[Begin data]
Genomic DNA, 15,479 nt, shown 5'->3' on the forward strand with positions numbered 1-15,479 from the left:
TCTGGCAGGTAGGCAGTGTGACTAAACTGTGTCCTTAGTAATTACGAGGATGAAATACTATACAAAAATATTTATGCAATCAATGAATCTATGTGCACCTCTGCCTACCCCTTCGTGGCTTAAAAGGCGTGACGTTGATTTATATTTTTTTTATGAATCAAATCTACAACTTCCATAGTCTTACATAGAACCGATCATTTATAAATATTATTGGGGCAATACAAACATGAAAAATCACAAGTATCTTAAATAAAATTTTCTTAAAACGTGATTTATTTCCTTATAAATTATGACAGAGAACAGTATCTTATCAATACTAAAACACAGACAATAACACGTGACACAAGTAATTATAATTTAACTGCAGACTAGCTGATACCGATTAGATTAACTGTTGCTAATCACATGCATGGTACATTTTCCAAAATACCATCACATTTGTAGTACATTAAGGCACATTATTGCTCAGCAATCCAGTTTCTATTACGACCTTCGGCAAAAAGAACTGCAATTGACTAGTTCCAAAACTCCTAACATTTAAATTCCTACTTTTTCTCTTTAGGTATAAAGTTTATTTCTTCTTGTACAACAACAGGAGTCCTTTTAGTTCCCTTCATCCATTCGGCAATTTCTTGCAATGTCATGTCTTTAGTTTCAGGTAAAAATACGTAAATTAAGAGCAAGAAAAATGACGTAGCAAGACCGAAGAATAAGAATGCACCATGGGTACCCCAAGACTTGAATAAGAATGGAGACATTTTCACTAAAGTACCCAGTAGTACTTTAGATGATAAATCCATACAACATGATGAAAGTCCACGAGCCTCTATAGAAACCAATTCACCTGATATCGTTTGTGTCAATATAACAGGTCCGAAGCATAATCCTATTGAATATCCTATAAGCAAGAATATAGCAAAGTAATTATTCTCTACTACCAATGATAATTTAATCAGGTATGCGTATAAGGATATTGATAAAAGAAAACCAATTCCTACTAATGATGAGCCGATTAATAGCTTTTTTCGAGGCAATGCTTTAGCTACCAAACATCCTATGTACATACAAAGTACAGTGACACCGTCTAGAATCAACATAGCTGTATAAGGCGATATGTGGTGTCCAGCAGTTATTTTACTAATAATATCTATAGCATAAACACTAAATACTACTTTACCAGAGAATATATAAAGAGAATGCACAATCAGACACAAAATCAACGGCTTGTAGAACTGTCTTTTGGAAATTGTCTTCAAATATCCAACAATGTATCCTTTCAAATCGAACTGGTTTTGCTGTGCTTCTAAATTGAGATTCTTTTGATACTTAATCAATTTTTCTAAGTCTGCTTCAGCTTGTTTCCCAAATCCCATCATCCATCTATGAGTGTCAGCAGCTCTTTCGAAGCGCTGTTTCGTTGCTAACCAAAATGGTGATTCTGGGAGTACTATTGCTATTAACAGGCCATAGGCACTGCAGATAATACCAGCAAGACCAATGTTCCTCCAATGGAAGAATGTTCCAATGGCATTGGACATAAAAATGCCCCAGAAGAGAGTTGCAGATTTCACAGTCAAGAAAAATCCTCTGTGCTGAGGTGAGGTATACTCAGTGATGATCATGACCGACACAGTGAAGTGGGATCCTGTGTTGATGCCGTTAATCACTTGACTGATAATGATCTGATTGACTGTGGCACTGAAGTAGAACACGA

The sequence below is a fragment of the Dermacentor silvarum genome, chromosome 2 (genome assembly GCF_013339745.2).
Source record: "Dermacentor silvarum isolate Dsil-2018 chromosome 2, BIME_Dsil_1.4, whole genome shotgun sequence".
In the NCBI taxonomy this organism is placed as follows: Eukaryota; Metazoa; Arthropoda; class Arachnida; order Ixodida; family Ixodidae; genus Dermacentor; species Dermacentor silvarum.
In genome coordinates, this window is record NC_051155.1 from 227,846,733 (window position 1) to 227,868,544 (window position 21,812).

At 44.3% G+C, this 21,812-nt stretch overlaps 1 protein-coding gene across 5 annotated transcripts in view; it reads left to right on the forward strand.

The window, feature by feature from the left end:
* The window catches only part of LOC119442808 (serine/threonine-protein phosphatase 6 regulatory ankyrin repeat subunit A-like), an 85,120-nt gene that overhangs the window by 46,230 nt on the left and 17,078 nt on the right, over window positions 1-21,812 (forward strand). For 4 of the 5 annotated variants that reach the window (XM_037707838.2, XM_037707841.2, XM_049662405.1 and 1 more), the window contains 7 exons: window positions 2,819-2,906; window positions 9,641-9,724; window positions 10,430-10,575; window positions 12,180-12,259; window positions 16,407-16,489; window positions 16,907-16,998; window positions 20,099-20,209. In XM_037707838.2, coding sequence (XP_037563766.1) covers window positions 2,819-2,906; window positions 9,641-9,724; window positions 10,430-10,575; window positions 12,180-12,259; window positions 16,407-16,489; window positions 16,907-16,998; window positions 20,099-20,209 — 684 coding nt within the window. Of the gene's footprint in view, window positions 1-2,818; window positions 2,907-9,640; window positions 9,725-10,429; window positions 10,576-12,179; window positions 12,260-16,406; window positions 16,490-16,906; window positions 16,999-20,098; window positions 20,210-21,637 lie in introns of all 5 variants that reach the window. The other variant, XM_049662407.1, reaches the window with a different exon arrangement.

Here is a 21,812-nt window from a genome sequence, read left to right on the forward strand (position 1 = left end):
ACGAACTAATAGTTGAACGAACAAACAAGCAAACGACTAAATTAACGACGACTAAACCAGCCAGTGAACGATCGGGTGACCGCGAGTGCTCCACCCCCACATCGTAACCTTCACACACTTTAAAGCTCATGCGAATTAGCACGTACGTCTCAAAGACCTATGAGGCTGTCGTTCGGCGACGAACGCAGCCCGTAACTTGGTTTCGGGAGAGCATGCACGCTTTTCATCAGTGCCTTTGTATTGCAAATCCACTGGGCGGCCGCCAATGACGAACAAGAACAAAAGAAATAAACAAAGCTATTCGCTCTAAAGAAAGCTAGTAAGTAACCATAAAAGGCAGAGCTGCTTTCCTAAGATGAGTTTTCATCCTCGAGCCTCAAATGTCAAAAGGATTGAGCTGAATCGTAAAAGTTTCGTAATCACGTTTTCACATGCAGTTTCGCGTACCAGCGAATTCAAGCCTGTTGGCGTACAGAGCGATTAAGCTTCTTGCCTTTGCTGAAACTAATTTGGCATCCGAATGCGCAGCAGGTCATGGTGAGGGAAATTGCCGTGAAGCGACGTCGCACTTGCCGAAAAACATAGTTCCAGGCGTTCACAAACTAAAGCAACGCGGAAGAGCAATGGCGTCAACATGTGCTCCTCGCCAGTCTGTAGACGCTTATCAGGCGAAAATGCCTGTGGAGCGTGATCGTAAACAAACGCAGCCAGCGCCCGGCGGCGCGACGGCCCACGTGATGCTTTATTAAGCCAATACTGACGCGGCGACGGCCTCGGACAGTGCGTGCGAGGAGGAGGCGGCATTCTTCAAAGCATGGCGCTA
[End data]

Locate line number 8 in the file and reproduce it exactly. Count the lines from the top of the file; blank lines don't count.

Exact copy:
The window, feature by feature from the left end: